Kenmore 158: Large(st) Spool Holder

Large quilting projects require lots of thread, beyond the capacity of the previous spool adapter, so we came up with a different solution:

Large spool holder
Large spool holder

These are cheap & readily available from the usual sources, but recent reviews indicate that the “metal” base has become plastic and the build quality isn’t anything to rejoice over. My feeling is that if it’s going to become a shop project anyway, I should just conjure something suitable from the heap.

The base is a random plastic project box that came with a flimsy sheet-steel top, which I replaced with a rectangle of 0.1 inch = 2.5 mm aluminum plate for more heft. The box is filled with 1.5 pounds of wheel weights, so it’s not going anywhere on its own. The silicone rubber feet probably don’t add much to the project, but why not use ’em?

The feed hook started life as copper-flashed welding filler rod, smooth to the thread and pleasant to the eye, sitting in a hole drilled into a stainless steel 10-32 screw. It’s long enough to feed the thread just above the Kenmore’s top surface. A hook works better than an eyelet: just pass the thread over the hook and you’re done.

The central shaft is a wood dowel, shaped & sanded on the (metal) lathe, held in place by another 10-32 screw. Inside the spool sits a length of “3/4 inch” CPVC pipe (ID = 0.7 inch, OD = 0.875 inch, gotta love those plumbing measurements) that’s a sloppy fit in the just-over 1 inch spool ID.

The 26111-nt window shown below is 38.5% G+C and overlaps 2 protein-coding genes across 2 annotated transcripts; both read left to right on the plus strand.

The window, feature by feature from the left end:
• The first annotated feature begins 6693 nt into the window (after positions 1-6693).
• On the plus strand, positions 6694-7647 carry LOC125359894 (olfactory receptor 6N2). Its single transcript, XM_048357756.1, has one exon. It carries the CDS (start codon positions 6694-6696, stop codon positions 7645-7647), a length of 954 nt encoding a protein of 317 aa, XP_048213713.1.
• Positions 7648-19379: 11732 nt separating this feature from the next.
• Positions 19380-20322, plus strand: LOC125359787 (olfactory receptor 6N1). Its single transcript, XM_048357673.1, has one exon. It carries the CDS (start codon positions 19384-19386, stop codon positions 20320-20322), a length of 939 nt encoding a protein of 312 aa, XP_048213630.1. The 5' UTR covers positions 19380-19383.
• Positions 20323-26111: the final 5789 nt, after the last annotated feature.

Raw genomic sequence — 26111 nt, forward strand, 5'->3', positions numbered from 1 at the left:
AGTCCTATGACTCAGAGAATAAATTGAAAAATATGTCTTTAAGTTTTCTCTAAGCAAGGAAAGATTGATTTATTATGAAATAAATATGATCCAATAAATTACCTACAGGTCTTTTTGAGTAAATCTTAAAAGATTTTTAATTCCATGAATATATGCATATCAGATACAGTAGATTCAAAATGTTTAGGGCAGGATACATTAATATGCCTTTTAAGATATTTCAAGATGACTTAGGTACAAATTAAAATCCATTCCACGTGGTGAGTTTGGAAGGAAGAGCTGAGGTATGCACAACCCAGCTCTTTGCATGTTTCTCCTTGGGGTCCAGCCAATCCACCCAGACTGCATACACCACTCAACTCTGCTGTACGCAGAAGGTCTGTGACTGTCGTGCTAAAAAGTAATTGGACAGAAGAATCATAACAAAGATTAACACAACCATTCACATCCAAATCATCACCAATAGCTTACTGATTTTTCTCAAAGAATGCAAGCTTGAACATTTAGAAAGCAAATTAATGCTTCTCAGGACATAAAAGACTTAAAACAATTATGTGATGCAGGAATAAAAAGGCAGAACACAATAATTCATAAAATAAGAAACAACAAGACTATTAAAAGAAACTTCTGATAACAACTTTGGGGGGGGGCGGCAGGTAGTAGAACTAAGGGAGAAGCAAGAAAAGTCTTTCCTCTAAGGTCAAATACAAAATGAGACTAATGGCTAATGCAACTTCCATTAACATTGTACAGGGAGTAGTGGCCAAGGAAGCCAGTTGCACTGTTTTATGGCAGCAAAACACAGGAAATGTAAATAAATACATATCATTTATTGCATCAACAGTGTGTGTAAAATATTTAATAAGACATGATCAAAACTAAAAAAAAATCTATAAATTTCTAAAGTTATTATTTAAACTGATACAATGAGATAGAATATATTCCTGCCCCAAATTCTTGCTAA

The smaller spools fit directly on the dowel, perhaps atop the CPVC sleeve.

This seems to work OK, but I’m going to trim the dowel down to just over the length of the spool, so the thread will feed without touching the wood. I thought stacking the smaller spools atop the CPVC sleeve made sense, but that turned out to not be the case.

Took about an hour to conjure with found materials and without a hint of 3D printing…


6 thoughts on “Kenmore 158: Large(st) Spool Holder

  1. Wood on a metal lathe. Do you take any precautions to protect your ways and such? I thought that was a no-no.

    1. Other than running a shopvac when I’m doing wood, I don’t worry about it. The total power-on hours for that lathe add up to a few hundred, tops: it’ll go to the next owner with essentially the same wear marks as when I got it…

      (Standing by for the blackball in three … two … one …)

    2. My 12″ Craftsman (Atlas, actually) also does my wood turning. It turns a better cylinder than I can. (Carbide insert FTW. [grin]) It has a few tens of hours turning wood (mostly maple, with a walnut bowl and miscellaneous other woods), with the only effect is the fact that wood dust will soak up the way oil. I’d refrain from turning any abrasive wood (teak, for instance) without precautions, but those wouldn’t be much different from grinding on a lathe. I’ve used paper over the ways to simplify cleanup when roughing a bunch of maple knob blanks.

      Fine Woodworking once did an article about a wood turner who used a metal lathe, so if it’s good enough for the pros…

  2. Please bend a loop into the end of the metal rod, or or put a plastic bead on it, or something….
    Think “eye protection”…

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